static initcall_t __initcall_##fn __init_call = fn
    #define __init_call     __attribute__ ((unused,__section__ ("function_ptrs")))
    #define module_init(x)  __initcall(x);
             
    which is a macro that

    • takes a function name

    • it defines a variable whos name is the concatenation of the string "__initcall_" plus the function's name

    • of type initcall_t (i.e. a function pointer)

    • which has the attributes assigned to it from the expansion of the __init_call macro (which just basically says to put this object (a function pointer) into its own segment called function_ptrs)

    • which is assigned the value of the function's address

    This macro could be shortened to:
    #define module_init(fn) \
        static initcall_t __initcall_##fn __attribute__ ((section ("function_ptrs"))) = fn
             
    with no loss of generality (that I am aware of).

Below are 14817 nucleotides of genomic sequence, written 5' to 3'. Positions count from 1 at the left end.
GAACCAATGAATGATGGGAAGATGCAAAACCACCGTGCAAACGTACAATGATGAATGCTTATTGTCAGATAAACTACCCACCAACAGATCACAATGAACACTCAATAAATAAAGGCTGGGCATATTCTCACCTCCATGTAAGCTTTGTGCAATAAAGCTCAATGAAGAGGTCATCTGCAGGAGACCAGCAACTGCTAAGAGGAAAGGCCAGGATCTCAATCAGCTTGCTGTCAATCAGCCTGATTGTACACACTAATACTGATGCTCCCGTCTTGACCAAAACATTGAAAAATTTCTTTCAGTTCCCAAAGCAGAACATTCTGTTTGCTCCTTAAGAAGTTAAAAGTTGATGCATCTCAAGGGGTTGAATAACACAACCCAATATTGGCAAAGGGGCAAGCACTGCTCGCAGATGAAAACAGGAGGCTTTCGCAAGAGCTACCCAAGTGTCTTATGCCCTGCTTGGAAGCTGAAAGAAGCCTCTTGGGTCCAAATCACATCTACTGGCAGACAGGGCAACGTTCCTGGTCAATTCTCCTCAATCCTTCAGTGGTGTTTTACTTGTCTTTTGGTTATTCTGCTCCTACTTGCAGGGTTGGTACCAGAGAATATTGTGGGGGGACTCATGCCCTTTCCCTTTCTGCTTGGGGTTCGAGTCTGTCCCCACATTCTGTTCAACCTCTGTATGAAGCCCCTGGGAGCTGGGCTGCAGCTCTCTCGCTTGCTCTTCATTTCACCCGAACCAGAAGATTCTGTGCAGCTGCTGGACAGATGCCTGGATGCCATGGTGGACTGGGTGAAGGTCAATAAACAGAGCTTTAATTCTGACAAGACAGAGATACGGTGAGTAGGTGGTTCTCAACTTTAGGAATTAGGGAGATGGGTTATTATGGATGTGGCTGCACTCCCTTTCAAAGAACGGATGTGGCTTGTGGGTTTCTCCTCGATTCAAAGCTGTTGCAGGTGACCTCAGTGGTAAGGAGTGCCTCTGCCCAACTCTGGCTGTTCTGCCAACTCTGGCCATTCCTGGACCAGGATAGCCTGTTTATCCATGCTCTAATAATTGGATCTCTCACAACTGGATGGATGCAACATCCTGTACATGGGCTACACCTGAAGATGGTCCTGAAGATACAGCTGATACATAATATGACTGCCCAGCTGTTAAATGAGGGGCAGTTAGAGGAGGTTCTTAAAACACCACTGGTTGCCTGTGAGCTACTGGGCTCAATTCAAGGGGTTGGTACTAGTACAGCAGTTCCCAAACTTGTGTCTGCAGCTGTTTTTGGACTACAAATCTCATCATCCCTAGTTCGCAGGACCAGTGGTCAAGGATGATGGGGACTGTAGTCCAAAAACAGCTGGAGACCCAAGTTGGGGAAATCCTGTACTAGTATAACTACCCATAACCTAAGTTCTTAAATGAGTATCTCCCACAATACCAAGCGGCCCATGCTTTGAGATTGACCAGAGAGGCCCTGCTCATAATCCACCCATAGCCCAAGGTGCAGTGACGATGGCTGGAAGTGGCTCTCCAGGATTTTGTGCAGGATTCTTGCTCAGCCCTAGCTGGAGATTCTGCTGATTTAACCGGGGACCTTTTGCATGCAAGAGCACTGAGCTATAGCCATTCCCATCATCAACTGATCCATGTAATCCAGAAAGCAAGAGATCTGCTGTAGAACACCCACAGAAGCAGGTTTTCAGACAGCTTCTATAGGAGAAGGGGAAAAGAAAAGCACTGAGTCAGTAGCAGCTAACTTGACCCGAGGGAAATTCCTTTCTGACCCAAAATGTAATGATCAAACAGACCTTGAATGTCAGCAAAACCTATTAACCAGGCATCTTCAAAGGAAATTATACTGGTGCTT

2. __init

    #define __init __attribute__ ((__section__ ("code_segment")))
             
    is a macro that

    • tells the compiler to put all of these such objects into their own segment called code_segment

Compiling this code we get... an error:

[trevor]$ gcc -o kernelcalls kernelcalls.c 
/tmp/ccVwvr4P.o(.text+0x9): In function `do_initcalls':
: undefined reference to `__initcall_start'
/tmp/ccVwvr4P.o(.text+0x30): In function `do_initcalls':
: undefined reference to `__initcall_end'
collect2: ld returned 1 exit status
[trevor]$ 
      
Oh yea, that's right, there's that symbol that doesn't appear in any of the code anywhere, just in the linker script. That's what got me started on all this in the first place! A linker script is used to make this all work. To be honest I'm not sure why they don't take advantage of the fact that the GNU linker will give you those start and end symbols for free, but there's probably a good reason.

Trying to create a valid linker script by hand from scratch would be a nice exercise, but not something I have the time to investigate. So instead I'll get the linker to tell me what its default linker script is and modify that to generate my required linker script. You can get the default script by doing a gcc -Wl,--verbose at the command line, the output of which I have saved as linker.lds. You can find the contents of that default script in this section.

Following the lead of the kernel's linker scripts I have added the following lines to the linker script:

__initcall_start = .;